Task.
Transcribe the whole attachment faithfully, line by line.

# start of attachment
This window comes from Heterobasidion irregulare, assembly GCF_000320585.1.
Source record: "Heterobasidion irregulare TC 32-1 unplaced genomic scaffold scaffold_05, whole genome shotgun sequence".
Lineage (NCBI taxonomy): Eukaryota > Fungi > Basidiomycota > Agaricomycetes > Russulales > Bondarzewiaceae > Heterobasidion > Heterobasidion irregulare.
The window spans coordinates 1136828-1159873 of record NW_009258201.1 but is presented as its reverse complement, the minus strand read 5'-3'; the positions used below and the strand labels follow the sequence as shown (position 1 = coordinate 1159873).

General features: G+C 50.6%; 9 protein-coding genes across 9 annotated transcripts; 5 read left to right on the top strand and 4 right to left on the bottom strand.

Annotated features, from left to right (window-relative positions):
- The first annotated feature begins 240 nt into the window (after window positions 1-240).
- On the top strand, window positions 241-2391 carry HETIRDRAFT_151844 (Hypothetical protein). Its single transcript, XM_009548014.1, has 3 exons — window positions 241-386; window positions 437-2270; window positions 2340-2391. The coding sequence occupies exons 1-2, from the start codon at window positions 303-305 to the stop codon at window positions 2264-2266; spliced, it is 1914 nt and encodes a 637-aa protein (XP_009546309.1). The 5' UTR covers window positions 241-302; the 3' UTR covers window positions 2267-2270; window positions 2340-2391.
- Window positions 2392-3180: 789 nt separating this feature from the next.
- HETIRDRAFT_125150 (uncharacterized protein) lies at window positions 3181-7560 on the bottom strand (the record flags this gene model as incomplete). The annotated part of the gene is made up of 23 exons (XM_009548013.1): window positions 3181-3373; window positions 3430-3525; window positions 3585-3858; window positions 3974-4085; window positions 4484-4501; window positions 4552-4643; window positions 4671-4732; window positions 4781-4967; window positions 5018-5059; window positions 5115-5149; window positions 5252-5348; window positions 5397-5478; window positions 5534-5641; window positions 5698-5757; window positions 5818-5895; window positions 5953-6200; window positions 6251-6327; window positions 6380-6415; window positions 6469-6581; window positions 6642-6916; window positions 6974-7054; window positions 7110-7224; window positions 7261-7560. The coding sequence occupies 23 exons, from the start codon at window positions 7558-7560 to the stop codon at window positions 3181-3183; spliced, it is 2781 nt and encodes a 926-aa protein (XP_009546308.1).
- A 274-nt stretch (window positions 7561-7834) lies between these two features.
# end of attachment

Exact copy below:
This window comes from Heterobasidion irregulare, assembly GCF_000320585.1.
Source record: "Heterobasidion irregulare TC 32-1 unplaced genomic scaffold scaffold_05, whole genome shotgun sequence".
Lineage (NCBI taxonomy): Eukaryota > Fungi > Basidiomycota > Agaricomycetes > Russulales > Bondarzewiaceae > Heterobasidion > Heterobasidion irregulare.
The window spans coordinates 1136828-1159873 of record NW_009258201.1 but is presented as its reverse complement, the minus strand read 5'-3'; the positions used below and the strand labels follow the sequence as shown (position 1 = coordinate 1159873).

General features: G+C 50.6%; 9 protein-coding genes across 9 annotated transcripts; 5 read left to right on the top strand and 4 right to left on the bottom strand.

Annotated features, from left to right (window-relative positions):
- The first annotated feature begins 240 nt into the window (after window positions 1-240).
- On the top strand, window positions 241-2391 carry HETIRDRAFT_151844 (Hypothetical protein). Its single transcript, XM_009548014.1, has 3 exons — window positions 241-386; window positions 437-2270; window positions 2340-2391. The coding sequence occupies exons 1-2, from the start codon at window positions 303-305 to the stop codon at window positions 2264-2266; spliced, it is 1914 nt and encodes a 637-aa protein (XP_009546309.1). The 5' UTR covers window positions 241-302; the 3' UTR covers window positions 2267-2270; window positions 2340-2391.
- Window positions 2392-3180: 789 nt separating this feature from the next.
- HETIRDRAFT_125150 (uncharacterized protein) lies at window positions 3181-7560 on the bottom strand (the record flags this gene model as incomplete). The annotated part of the gene is made up of 23 exons (XM_009548013.1): window positions 3181-3373; window positions 3430-3525; window positions 3585-3858; window positions 3974-4085; window positions 4484-4501; window positions 4552-4643; window positions 4671-4732; window positions 4781-4967; window positions 5018-5059; window positions 5115-5149; window positions 5252-5348; window positions 5397-5478; window positions 5534-5641; window positions 5698-5757; window positions 5818-5895; window positions 5953-6200; window positions 6251-6327; window positions 6380-6415; window positions 6469-6581; window positions 6642-6916; window positions 6974-7054; window positions 7110-7224; window positions 7261-7560. The coding sequence occupies 23 exons, from the start codon at window positions 7558-7560 to the stop codon at window positions 3181-3183; spliced, it is 2781 nt and encodes a 926-aa protein (XP_009546308.1).
- A 274-nt stretch (window positions 7561-7834) lies between these two features.